Cholera Outbreak in Zambia

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    Waterlogged roads become a breeding ground for cholera bacteria. (AP)
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    People wait outside a cholera treatment center in Lusaka, Zambia. (AP)
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A cholera outbreak in Zambia has taken the lives of more than 400 people. Zambia’s national disaster agency works to save lives. But poverty, conflict, and vaccine shortages make the disease hard to stop.

The outbreak began in October 2023. Since then, the Zambia Public Health Institute has reported 10,413 cholera cases. The sickness appeared in nine of Zambia’s 10 provinces. In the capital, officials transformed a 60,000-seat soccer stadium into a treatment center. It holds about 500 patients at a time.

Cholera comes from bacteria, usually in contaminated food and drink. It spreads quickly in places without easy access to clean water. Zambia isn’t the only African nation to wrestle with this disease. The continent’s warm climate allows cholera bacteria to survive longer. Cholera cases recently appeared in nations such as Malawi, Mozambique, and Zimbabwe. Since the beginning of 2023, southern Africa has reported over 3,000 cholera deaths.

But cholera is treatable. Vaccines can prevent its spread. Most developed countries no longer struggle with this disease. When treated, it typically has a death rate of less than 1%. But in Zambia, officials report a death rate of 4%.

The problem isn’t science. So what is it?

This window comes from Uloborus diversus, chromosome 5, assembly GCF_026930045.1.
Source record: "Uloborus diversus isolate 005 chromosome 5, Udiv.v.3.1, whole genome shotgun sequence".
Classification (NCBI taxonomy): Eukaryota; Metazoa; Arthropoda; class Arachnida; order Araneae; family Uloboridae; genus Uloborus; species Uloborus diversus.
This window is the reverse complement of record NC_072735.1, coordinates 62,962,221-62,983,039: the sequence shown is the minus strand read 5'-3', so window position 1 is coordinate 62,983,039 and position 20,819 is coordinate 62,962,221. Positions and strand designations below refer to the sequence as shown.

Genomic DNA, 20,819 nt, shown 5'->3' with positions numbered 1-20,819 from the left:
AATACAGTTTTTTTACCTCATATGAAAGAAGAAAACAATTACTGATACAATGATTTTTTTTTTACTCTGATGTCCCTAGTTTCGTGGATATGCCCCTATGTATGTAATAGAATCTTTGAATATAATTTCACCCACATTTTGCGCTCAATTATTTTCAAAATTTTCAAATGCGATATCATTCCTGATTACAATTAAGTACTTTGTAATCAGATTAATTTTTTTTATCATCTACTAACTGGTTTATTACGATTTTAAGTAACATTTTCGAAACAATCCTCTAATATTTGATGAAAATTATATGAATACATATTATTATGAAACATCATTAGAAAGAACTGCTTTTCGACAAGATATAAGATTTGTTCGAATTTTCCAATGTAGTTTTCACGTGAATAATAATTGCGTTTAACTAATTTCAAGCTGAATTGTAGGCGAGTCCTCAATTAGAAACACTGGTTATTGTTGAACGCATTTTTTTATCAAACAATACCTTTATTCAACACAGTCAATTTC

Many of Zambia’s people live in poverty. Without clean food and water, it’s easy to contract and spread cholera. Many Zambians also struggle to get healthcare. Of the deaths reported, over half occurred before the victim could enter a treatment facility.

Weather worsens the situation too. Heavy rains caused flash floods. Warm, waterlogged land is a breeding ground for the bacteria.

On top of that, Africa’s numerous cholera outbreaks strain the vaccine supply. The United Nations usually distributes these vaccines to impoverished countries. But officials say the shortage could last until 2025.

In the meantime, trucks bring clean drinking water to Zambia’s neighborhoods. The government ordered schools to be cleaned and inspected before they re-open after the holiday break. But while poverty remains rampant, how much will those measures help?

For now, we can pray. Ask God to bring help and healing to the people of Zambia.

When He went ashore He saw a great crowd, and He had compassion on them and healed their sick. — Matthew 14:14